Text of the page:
Finally, ribbon-shaped SiNWs could be grown by using a Fe catalyst under a high gas flow rate. Figure 4a shows SiNWs grown under different flow rates. Under a low flow rate of H2, such as 1,000 sccm∙min−1, typical SiNWs were grown on the substrate (Figure 4a). Under a moderate H2 flow rate (2,000 sccm∙min−1), ribbon-shaped SiNWs with a width of about 3 μm were grown (Figure 4b). Under a high gas flow rate of 3,000 sccm∙min−1, these SiNWs have widths of 10 to 20 μm and lengths of hundreds of micrometers (Figure 4c). This clearly indicates that the width of the SiNWs increased with increasing flow rate. The SEM and TEM images (Figure 4d,e) also show that the VLS mechanism is operating for the growth of these ribbon-shaped SiNWs. A HRTEM analysis demonstrates that the SiNWs are single crystals with the <100 > growth direction. The inset of Figure 4e shows the elemental mapping of the iron and silicon X-ray intensity compositing along the nanowire. As shown in Figure 4f, the width of SiNW is thicker, with a typical width of 40 nm at the bottom (right) to 20 μm at the tip (left). The thicknesses of these ribbon-shaped SiNWs are approximately 16 to 20 nm (Figure 4g).
Figure 4

Ribbon-shaped SiNWs using Fe catalyst. (a) SEM image of ribbon-shaped SiNWs with 200 nm width at the bottom and at the top (H2 - 1,000 sccm∙min−1). (b) 5 μm width at the bottom and top (H2 - 2,000 sccm∙min−1). (c) 20 μm width at the bottom and top (H2 - 3,000 sccm∙min−1). (d) HR-TEM image of SiNW, showing single crystal with <100 > growth direction along [110] zone axis. (e) DES spectra of the SiNW and Fe catalyst. The data show that the body of the nanowire is Si and the metal alloy is Fe and Si component. (f) Low-magnification TEM image show that narrow bottom and wide top must lead the growth of the shape. (g) AFM image of SiNW. The thickness is about 20 nm.

The growth of ribbon-shaped SiNWs by the VLS mechanism is interesting since the liquid catalyst globule generally results in rod-shaped SiNWs for the majority of instances. It should be noted that the shape of the catalyst could itself be ribbon-like, as shown in Figure 4c, thus leading to the growth of ribbon-shaped SiNWs.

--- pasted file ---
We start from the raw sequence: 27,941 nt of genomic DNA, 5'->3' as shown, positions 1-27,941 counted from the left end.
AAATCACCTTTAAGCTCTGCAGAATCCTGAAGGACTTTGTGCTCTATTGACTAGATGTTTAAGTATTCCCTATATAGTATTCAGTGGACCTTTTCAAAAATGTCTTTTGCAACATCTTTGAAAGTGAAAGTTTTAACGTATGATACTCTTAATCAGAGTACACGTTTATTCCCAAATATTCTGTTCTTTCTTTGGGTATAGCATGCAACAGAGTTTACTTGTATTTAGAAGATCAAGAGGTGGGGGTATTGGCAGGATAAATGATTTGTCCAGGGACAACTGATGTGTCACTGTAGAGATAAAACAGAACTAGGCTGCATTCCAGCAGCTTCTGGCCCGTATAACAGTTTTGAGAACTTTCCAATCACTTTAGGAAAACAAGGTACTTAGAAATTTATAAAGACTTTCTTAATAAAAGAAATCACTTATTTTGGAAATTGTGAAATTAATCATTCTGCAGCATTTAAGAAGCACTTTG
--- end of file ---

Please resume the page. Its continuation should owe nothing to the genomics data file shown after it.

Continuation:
In this study, the Fe component is supplied to the substrate through the vapor phase continuously with the SiCl4; thus, they dissolve and alloy together, forming liquid droplets during the course of the growth. In the conditions, the dissolving rate of Fe and Si would be different, which would produce a compositional gradient in the Fe-Si droplet. The compositional gradient may not be significant under a low gas flow rate; however, it will likely be significant under a high flow rate because the dissolution rate of the metal components directly depends on the vapor impinging on the liquid catalyst. This gradient will result in the precipitation of Si asymmetrically at the solid-liquid interface, i.e., the precipitation of Si mainly occurred at the Si-rich sides, resulting in the widening of the SiNWs to form ribbons.


In this study, we demonstrated that various SiNWs could be grown by simply combining a high flow rate of gas with different types of catalyst. Considering the limitations of the VLS mechanism for a structural modulation of SiNWs, our combinatorial approach provides a new path for this modulation. It also provides a route to study the unusual VLS growth of SiNWs under high gas flow rates, i.e., highly dynamic conditions, that should be helpful toward advancing devices in several applications.



energy-dispersive spectroscopy


scanning electron microscopy


silicon nanowires


transmission emission microscopy





This research was supported by Nanomaterials Technology Development program (Green Nano Technology Development program) through the National Research Foundation of Korea (NRF) funded by the Ministry of Education Science and Technology (NRF-2014M3A7B4051580) and grant (NRF-2012R1A2A1A03010558) from the National Research Foundation (NRF) of Korea funded by the Ministry of Science, the Yonsei University-SNU collaborative Research Fund of 2014.

Authors’ Affiliations

Department of Materials Science and Engineering, Yonsei University